Lutz is blunt in his skepticism of the market for green vehicles -- saying gasoline prices are too low to motivate consumers to switch.

Still, the automaker isn't about to allow Toyota and Honda to claim the mantle as the green automakers.

"You can't just fly in the face of public opinion, especially not when you're General Motors," Lutz said. "Rightly or wrongly, we have the reputation of opposing things so I think it's self-defeating to constantly say to ourselves, It's not gonna work.'"

On Friday, U.S. Energy Secretary Spencer Abraham was given a tour of the fuel cell and hybrid vehicles being shown at the auto show by GM, Ford and DaimlerChrysler AG.

Michigan's former U.S. senator said displaying lean and green vehicles next to brawny and mean is merely an exhibition of the industry's technological nimbleness.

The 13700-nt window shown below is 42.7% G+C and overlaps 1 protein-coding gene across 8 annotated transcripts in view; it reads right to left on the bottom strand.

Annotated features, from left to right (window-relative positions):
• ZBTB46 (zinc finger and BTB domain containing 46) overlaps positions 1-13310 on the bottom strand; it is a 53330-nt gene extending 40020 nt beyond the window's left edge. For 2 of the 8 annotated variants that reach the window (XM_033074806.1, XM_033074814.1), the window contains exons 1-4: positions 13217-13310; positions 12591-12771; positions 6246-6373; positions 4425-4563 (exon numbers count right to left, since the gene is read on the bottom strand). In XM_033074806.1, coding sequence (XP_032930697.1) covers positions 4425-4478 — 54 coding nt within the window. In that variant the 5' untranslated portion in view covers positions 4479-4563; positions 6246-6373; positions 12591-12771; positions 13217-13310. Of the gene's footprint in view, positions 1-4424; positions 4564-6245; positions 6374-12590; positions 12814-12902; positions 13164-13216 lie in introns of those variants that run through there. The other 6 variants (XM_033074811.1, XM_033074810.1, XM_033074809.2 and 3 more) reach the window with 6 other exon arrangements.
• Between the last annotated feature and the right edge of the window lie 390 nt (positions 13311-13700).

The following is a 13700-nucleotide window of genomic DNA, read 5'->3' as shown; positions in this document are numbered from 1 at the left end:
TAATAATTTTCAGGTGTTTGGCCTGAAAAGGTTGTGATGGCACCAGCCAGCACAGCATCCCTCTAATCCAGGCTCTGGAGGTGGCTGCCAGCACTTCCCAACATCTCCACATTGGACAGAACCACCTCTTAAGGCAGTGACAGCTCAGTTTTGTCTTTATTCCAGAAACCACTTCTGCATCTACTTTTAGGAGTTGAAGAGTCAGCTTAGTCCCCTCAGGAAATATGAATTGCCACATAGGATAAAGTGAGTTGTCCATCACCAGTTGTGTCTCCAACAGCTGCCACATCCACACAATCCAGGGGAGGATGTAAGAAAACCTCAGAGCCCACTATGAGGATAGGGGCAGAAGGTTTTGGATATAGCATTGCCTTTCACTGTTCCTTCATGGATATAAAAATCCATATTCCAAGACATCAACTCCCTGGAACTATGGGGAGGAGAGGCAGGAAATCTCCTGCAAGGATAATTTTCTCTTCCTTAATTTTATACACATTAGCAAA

"It's showing its farsightedness and new innovations and at the same time satisfying today's market demand."

With the proliferation of hybrids, the industry is acknowledging the changes it will have to make to reduce the impact on the environment. The rest of the auto show is about what the car companies have to do to stay in business: keep consumers happy and excited about buying cars. That means more power, more speed and more size.

Cooper said public events such as the auto show, even though it's a showcase for horsepower, help the industry's efforts to advance alternative fuel technology because Ford, GM, Toyota and others often compete to match each other's environmental commitments.

Environmentalists are trying various strategies to change public opinion about the cars consumers should drive.

Recent advertising campaigns equating SUV ownership with supporting terrorism and linking vehicle choice with morality, as in "What Would Jesus Drive?" is one choice. Another can be seen this week, as the public goes to the auto show.